- Other Names: 交趾 or 交阯 (V: Giao Chỉ, C: Jiāozhǐ, J: Kōshi), 塘中 (V: Đàng Trong)
- Vietnamese/Japanese/Chinese: 広南 (Quảng Nam / Kônan / Guǎng nán)
Quang Nam, also known as Quinam, Đàng Trong, or Cochinchina, was a region of southern-central Vietnam ruled by the Nguyen lords in the 16th-18th centuries. The Nguyen claimed loyalty to the Le Dynasty emperors based in the north, but sought to overthrow, or at least retain independence from, the Trinh lords who ruled Tonkin (the northern regions of the country). Though the Nguyen separated from the Trinh in 1600, war did not break out in earnest until 1627 or 1633, after which it continued until 1673, when a truce was called, and borders drawn. Tension remained between the two polities, however, until 1788, when both fell in the Tay Son Rebellion.
The first Japanese to travel to Quang Nam is believed to have been the pirate Shirahama Kenki, in 1585. He was driven off by Nguyen ships, but returned in 1599. In the meantime, Nguyen Hoang, lord of Quang Nam, communicated with Toyotomi Hideyoshi in 1591, and with Tokugawa Ieyasu in 1601, marking the earliest extant official communications between Vietnamese and Japanese authorities.
By the 1600s, however, Quang Nam was home to a small but influential Nihonmachi, or Japantown. It was located in Hoi An, the busiest port in all of Vietnam; the Nguyen maintained their political capital some distance away at Ai Tu (later relocated to Hue). Though even at the height of the Japanese community there Hoi An was never home to more than eighty or so Japanese households, these residents were profoundly influential. Despite being considerably outnumbered by the thousands of Chinese residents, the Japanese residents of the port, in conjunction with the captains of Japanese trade ships, dominated the local silk market. When a Japanese ship came in, local Japanese performed a formal inspection of the ship on behalf of local authorities, and then managed the transportation and sale of the cargo. They also selected local goods for the Japanese ship to purchase, and acted as intermediaries between the Japanese merchants and local authorities otherwise. So much of the newest and best silk was bought up by Japanese merchants each season that Chinese and Dutch traders were left with a considerably smaller supply from which to buy, and thus were forced to pay higher prices.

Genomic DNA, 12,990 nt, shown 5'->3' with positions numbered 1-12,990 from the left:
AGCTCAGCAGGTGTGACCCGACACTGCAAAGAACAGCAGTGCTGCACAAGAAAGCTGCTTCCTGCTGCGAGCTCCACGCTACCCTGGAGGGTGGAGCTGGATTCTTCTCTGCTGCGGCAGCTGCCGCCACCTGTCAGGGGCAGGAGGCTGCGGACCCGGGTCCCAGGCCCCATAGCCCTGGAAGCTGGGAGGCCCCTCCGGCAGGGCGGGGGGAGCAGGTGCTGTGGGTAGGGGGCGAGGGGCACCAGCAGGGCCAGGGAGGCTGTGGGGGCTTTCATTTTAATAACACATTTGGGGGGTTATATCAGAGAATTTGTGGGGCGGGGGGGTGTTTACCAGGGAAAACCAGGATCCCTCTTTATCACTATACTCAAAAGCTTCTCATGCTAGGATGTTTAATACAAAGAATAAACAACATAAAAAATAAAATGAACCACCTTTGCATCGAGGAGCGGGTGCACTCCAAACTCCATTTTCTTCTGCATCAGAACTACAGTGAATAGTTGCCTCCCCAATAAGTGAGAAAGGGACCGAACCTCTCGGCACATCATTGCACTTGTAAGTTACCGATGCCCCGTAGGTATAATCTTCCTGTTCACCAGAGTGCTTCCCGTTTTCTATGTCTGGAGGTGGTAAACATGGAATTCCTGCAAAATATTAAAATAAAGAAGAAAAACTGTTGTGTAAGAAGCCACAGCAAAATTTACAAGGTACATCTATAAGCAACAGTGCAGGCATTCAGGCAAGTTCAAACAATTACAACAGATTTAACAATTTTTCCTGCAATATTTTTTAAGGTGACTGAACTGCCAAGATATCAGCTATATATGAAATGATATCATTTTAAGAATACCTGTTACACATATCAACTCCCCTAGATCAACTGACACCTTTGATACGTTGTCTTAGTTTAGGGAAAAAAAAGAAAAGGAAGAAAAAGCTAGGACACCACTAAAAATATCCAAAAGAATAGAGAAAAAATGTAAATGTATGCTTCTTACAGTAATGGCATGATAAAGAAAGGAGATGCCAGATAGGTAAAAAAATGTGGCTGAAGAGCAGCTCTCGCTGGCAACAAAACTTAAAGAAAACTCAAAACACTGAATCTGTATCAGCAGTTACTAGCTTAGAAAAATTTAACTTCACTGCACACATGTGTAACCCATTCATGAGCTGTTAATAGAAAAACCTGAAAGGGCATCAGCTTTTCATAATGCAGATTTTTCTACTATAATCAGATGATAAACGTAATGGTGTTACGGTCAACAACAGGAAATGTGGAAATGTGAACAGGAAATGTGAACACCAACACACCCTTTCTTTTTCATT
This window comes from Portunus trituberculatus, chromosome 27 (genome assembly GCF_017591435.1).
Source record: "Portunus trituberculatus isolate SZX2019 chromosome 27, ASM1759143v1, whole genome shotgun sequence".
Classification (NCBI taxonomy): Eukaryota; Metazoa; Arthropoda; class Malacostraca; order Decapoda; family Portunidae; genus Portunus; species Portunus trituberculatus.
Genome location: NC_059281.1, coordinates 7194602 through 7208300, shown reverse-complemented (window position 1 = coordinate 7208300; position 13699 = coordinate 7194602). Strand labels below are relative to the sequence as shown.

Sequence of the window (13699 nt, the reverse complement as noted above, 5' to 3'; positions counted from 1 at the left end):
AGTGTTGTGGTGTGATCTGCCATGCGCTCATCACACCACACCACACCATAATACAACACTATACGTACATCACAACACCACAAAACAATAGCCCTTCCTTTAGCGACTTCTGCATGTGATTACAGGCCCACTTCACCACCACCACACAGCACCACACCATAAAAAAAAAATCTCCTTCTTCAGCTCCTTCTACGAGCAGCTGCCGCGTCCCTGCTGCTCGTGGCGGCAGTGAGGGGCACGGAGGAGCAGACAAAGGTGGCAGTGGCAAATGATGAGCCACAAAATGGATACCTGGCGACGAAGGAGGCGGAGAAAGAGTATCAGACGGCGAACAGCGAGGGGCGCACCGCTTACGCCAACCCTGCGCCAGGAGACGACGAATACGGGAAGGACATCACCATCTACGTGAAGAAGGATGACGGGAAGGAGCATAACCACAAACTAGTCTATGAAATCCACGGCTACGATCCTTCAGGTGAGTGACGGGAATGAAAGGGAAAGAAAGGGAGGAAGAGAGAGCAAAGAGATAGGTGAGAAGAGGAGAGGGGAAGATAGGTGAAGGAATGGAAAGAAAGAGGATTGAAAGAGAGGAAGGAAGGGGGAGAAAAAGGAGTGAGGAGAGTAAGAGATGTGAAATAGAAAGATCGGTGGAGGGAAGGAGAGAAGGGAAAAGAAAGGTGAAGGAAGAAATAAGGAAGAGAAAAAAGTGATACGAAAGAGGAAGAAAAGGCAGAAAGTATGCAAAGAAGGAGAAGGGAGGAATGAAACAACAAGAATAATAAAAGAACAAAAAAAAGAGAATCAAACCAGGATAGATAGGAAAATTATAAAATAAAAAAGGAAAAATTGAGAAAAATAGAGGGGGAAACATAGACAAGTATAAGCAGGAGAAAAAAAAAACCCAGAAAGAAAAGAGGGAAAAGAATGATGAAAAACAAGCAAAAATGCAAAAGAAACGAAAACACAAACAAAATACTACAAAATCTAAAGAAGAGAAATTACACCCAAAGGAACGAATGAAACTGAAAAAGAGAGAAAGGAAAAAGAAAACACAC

Members of this community also rose to official positions in the Nguyen court, or in local government, and some even married into the Nguyen family. Hoi An was a very important port for Japanese trade; ten Japanese ships arrived in Hoi An each year, accounting for as much as one-quarter of all Japanese commercial activity in Southeast Asia in the early 17th century.
Quang Nam began to expand southward into Cham territory as early as the 1610s. Keith Taylor identifies the rhetoric surrounding Quang Nam's assertion of its independence from the north, as well as its adoption of elements of the Austronesian cultural character of the Chams it conquered, as marking a significant shift in the development of "Vietnam" as an entity; for the first time, perhaps ever in history, Vietnam was divided, with its southern portion (Quang Nam) actively distancing itself from Vietnamese identity as defined by the north, and forging a new and additional, but no less authentic, Vietnamese identity.
The Dutch established a factory in Hoi An in 1633, remaining into the 1700s. As in other Southeast Asian ports, once the shogunate's policy of maritime restrictions was put into place in the 1640s, the Japanese community in Hoi An diminished, eventually disappearing prior to the turn of the 18th century.
In response to French encroachment, the Nguyen lords began to suppress Christianity in their territory, and to persecute its followers (including Japanese Christians) in 1664-1665. This contributed further to the decline of the community. By 1695, only a handful of families remained. Even so, the Japanese trade with Hoi An, now operated through Chinese and Dutch intermediaries, remained the most important Southeast Asian port, in certain respects, for Japan well into the 1700s.
Lords of Quang Nam
- From Giao Chỉ, the Vietnamese version of the ancient Chinese term Jiāozhǐ, used in China to refer to Vietnam since c. 100 BCE. Keith Taylor, Views of seventeenth-century Vietnam: Christoforo Borri on Cochinchina & Samuel Baron on Tonkin, Cornell University Southeast Asia Program (2006), 15.
- A 1642 report to the Dutch East India Company by a Japanese inhabitant of the port describes a Chinese population of 4,000-5,000 and a Japanese population of 40-50. Laarhoven, Ruurdje (trans.) "A Japanese Resident's Account: Declaration of the Situation of Quinam Kingdom by Francisco, 1642." in Tana Li and Anthony Reid (eds.) Southern Vietnam under the Nguyễn: Documents on the Economic History of Cochinchina (Đàng Trong), 1602-1777. Singapore: Institute of Southeast Asian Studies (1993), 31.; by 1750, there were perhaps as many as 10,000 Chinese resident in the port, and even fewer Japanese than before. Kang, David C. “Hierarchy in Asian International Relations: 1300-1900.” Asian Security 1, no. 1 (2005): 69.
- Matt Matsuda, Pacific Worlds, University of Cambridge Press (2012), 89.
- Chen Chingho A. Historical Notes on Hội An (Faifo). Carbondale, Illinois: Center for Vietnamese Studies, Southern Illinois University at Carbondale, (1974), 13.
- Keith Taylor, "Nguyen Hoang and the Beginning of Vietnam's Southward Expansion," in Anthony Reid (ed.), Southeast Asia in the Early Modern Era, Cornell University Press (1993), 62.
- Craig Lockard, “‘The Sea Common to All’: Maritime Frontiers, Port Cities, and Chinese Traders in the Southeast Asian Age of Commerce, Ca. 1400–1750.” Journal of World History 21, no. 2 (2010): 237.
- Marius Jansen, China in the Tokugawa World, Harvard University Press (1992), 38.